Whilst this interpretation certainly does have a degree of elegance, I would argue that the relationship is far more complex.
Historically, we have assigned meaning to certain foods, to the point where the food we choose to eat now can legitimately be viewed as adopting a moral or political stance. We use food as a way to communicate, such that large aspects of who we are can certainly be derived from what we eat.
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Yes, really. According to Time Magazine, cappuccino drinkers are creative and honest, whereas if you take black coffee you are minimalist and straightforward.
Eating yourself: We consume identity through food? | :: Culture Decanted ::
It is almost irrelevant whether or not these things are accurate; their mere existence demonstrates the human tendency to attempt to derive meaning from food. You might assume that this person has a love for animals, that they are extremely health-conscious, or that they have a loyalty card for Go Vita. Buckingham: Open University Press. During this time, we have paired certain foods with their own messages about who eats it.
In this way, food and identity have become inherently linked.
You are what you eat: the link between food choice and identity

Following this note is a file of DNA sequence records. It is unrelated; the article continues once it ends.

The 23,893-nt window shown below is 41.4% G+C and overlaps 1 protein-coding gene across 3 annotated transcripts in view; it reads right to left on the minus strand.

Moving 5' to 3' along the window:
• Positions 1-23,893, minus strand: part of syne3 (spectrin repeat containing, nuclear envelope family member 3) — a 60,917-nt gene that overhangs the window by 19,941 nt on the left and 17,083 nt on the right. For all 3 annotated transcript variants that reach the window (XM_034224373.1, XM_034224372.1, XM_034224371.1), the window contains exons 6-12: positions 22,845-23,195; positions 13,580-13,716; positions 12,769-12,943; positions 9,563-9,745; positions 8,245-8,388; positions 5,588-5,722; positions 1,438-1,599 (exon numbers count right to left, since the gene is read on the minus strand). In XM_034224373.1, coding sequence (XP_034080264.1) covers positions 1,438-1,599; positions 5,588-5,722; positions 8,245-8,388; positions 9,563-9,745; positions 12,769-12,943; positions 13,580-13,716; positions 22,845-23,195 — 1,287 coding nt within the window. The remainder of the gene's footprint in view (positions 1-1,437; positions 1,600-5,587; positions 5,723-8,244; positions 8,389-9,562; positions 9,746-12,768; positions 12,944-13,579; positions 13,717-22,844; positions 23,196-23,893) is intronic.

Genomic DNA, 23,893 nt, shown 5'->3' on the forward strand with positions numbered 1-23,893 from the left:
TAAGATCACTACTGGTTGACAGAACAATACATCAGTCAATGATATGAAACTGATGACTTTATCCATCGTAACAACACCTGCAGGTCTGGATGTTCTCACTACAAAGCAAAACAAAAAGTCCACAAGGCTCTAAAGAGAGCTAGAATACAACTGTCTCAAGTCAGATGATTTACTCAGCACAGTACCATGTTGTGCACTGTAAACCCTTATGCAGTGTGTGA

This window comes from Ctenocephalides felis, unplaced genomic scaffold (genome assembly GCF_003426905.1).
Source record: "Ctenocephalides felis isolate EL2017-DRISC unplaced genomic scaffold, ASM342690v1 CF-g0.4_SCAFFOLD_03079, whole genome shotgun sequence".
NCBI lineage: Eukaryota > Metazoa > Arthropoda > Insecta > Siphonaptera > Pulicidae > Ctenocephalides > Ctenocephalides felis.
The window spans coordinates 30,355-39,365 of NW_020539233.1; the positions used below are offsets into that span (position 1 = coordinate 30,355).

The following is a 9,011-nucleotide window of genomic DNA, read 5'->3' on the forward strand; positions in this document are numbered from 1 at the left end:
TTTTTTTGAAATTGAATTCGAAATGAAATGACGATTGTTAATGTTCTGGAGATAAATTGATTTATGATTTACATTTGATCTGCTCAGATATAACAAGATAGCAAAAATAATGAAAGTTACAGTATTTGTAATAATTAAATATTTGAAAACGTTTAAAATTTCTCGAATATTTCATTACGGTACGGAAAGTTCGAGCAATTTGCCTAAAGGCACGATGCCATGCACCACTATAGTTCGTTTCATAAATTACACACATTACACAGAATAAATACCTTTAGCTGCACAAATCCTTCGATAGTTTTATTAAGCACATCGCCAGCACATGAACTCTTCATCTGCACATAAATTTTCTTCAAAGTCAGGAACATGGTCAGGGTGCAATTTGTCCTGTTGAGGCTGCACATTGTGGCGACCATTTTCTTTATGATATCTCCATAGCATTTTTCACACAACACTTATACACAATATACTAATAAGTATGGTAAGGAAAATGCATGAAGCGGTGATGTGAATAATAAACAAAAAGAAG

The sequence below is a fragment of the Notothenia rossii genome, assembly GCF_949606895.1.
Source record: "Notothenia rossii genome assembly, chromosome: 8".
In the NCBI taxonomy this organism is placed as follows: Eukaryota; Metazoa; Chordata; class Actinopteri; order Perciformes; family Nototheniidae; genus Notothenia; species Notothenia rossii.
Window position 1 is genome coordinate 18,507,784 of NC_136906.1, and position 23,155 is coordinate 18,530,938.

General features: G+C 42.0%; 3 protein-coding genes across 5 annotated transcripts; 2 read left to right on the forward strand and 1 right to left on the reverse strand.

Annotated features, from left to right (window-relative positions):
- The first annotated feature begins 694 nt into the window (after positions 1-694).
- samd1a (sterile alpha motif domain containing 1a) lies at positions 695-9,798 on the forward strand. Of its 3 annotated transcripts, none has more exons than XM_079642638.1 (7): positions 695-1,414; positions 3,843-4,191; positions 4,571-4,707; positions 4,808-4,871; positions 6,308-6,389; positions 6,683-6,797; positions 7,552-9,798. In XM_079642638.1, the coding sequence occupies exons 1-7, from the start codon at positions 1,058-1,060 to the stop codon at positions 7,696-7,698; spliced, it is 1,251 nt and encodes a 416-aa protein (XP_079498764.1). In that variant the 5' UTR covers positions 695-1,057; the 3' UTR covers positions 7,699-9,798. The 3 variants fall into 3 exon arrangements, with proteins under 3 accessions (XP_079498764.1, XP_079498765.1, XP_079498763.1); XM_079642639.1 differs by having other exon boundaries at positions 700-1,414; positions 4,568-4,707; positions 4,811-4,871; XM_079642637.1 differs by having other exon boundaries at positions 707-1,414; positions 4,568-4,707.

You might choose to have a croissant, rice pudding, or even bacon and eggs for breakfast; the outcome potentially telling you a great deal about your cultural background. It is important to be aware of the complex relationship between our own identity and the food choices we make, and how these affect each other. Erica is currently studying Nutrition and Dietetics at Monash University.
Her keen interest in nutrition may be traced back to her diagnosis with coeliac disease as a 10 year old. Some of her favourite things include social netball, indie rock music, and grilled cheese sandwiches. You are what you eat: the link between food choice and identity.
The hidden significance of what we eat
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View all copies of this ISBN edition:. Synopsis About this title By addressing the issue of food and eating in Britain today this collection considers the ways in which food habits are changing and shows how social and personal identities and perceptions of health risk influence people's food choices. Synopsis : Food, Health and Identity raises topical issues such as the perceptions of risk, the increase of vegetarianism, and the relative ineffectiveness of official eating advice.
Food, Health and Identity (Chapter by James)
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